Serving an Absent Party

The end of a marriage or long term relationship is a difficult time for both sides.  In most cases, one of the first steps taken by the spouses or partners is to establish two separate households.  After this physical separation, the parties may keep in contact, especially if they share children, but in some cases, the parties may lose touch.  When this happens before the divorce or custody action has been filed, the remaining party may be left wondering how to move forward.

In every civil case, one of the essential first steps is serving the other party with the pleadings.  This is a crucial step in the process as it provides the defendant with actual notice that there is a lawsuit pending, and gives the defendant the chance to appear and defend against the suit.  In most cases, the defendant in a civil suit, such as a divorce or custody action, will be personally served, meaning he or she will be physically handed the papers.  In some cases, certified mail or substitute service (i.e., leaving the papers at the defendant’s home with a person over the age of fourteen) may also be used.  However, if the defendant is totally absent and you do not know his or her place of work or residence to obtain personal service, you may have to resort to service by publication.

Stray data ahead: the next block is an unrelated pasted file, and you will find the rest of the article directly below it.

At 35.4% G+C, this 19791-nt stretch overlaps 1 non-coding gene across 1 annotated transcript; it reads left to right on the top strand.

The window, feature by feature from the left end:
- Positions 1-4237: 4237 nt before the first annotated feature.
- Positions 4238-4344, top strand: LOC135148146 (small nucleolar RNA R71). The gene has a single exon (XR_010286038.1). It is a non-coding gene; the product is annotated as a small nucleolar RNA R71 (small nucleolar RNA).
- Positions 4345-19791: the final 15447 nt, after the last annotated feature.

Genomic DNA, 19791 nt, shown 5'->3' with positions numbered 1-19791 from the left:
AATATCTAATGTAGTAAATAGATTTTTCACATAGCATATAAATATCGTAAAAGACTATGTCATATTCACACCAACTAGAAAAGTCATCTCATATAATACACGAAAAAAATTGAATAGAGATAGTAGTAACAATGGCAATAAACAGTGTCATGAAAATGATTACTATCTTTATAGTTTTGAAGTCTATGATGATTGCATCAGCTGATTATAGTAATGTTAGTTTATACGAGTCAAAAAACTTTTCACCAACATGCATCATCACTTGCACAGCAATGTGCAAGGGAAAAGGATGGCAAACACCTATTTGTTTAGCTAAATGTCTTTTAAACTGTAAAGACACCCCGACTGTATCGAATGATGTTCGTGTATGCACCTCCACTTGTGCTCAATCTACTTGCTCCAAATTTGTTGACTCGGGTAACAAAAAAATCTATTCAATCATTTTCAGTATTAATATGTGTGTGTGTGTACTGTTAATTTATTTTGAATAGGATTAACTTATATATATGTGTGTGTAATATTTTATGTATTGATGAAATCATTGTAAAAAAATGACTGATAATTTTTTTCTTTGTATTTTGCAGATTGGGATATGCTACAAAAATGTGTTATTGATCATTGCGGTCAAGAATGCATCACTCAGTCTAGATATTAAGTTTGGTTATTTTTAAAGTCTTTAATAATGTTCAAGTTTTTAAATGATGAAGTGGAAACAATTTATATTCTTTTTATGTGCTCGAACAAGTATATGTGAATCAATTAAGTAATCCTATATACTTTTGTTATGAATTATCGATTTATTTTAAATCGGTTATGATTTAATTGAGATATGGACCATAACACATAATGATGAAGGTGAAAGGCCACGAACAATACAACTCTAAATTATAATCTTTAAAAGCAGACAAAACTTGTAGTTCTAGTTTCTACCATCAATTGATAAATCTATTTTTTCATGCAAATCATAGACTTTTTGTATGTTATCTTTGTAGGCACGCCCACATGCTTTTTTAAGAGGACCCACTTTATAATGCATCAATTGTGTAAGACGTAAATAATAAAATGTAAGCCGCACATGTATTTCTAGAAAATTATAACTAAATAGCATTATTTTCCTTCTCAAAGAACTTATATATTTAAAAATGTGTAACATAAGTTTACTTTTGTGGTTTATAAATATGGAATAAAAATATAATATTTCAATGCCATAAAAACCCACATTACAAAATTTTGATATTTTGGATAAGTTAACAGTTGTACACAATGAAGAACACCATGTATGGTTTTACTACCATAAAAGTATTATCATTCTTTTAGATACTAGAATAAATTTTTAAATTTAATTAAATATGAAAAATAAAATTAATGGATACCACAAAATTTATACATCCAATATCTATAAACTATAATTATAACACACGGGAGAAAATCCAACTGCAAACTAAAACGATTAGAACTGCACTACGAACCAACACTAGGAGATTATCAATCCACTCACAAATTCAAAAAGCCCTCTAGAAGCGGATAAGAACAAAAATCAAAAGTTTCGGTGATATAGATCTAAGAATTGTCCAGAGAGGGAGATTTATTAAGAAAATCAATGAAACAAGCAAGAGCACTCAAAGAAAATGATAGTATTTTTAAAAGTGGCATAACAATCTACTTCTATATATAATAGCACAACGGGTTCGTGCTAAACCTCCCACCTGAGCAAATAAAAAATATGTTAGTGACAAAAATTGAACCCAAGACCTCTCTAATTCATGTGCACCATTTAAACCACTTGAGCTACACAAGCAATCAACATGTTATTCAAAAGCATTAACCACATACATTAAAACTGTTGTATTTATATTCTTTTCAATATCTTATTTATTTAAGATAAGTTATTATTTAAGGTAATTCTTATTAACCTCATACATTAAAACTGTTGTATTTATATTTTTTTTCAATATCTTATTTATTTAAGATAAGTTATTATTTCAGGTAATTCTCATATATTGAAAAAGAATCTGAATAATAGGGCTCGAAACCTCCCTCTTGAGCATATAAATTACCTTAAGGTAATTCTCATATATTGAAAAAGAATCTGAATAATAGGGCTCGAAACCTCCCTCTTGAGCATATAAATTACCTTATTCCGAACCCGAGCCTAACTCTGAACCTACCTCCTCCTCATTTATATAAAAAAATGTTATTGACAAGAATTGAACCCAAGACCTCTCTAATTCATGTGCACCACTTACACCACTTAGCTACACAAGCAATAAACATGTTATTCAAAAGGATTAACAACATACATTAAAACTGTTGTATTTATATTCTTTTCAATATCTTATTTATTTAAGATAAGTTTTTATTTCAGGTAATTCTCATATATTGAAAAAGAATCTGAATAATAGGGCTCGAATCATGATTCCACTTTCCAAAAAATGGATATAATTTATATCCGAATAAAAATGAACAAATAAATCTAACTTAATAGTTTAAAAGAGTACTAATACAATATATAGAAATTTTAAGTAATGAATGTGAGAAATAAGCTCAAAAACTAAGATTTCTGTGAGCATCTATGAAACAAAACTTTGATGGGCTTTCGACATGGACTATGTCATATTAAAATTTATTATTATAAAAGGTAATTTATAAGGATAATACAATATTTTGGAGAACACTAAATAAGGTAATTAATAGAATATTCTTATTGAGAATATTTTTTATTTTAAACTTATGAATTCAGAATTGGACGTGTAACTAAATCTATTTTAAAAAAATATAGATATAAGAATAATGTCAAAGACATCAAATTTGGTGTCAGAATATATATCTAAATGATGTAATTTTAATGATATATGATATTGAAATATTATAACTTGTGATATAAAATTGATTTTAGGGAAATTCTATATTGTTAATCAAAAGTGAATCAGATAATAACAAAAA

If the defendant in your case is being evasive to dodge service or you simply cannot locate him or her, you can ask for permission to complete service by publication.  To go forward with service by publication, you will need to demonstrate to a judge that you have made a good faith effort to locate the defendant, but have been unable to do so.  Good faith efforts include sending letters to the defendant’s family or past employers, the Motor Vehicle Commission in the state where the defendant last had a driver’s license, branches of the military, and the post office in the town where the defendant was last known to reside.  Each of these letters needs to include a self-addressed stamped envelope.  If there is no reply and no success in locating the defendant after taking necessary steps, the court can authorize the service by publication.  This means that you will need to run an ad in the local newspaper for a time length ordered by the divorce court.  The defendant will then have a bit more time to file a response before you can file a default motion and move forward with your divorce in the defendant’s absence.  Keep in mind this is a rough overview, and the requirements for successfully requesting service by publication are highly technical.  Failure to meet those requirements could mean your service is not properly completed and you cannot receive a divorce.

We have extensive experience helping our clients with all stages of divorce at all levels of complexity.  Call us today to talk about your case.

Are you interested in seeking an annulment? If so, contact Williams Law Group, LLC right away. Our family law attorneys will review your case to determine if an annulment is an option. If it is, we will guide you through the process and ensure you make the best decisions for your future. Call our office at (908) 738-8512, email us, or contact us through our confidential online form to schedule a consultation

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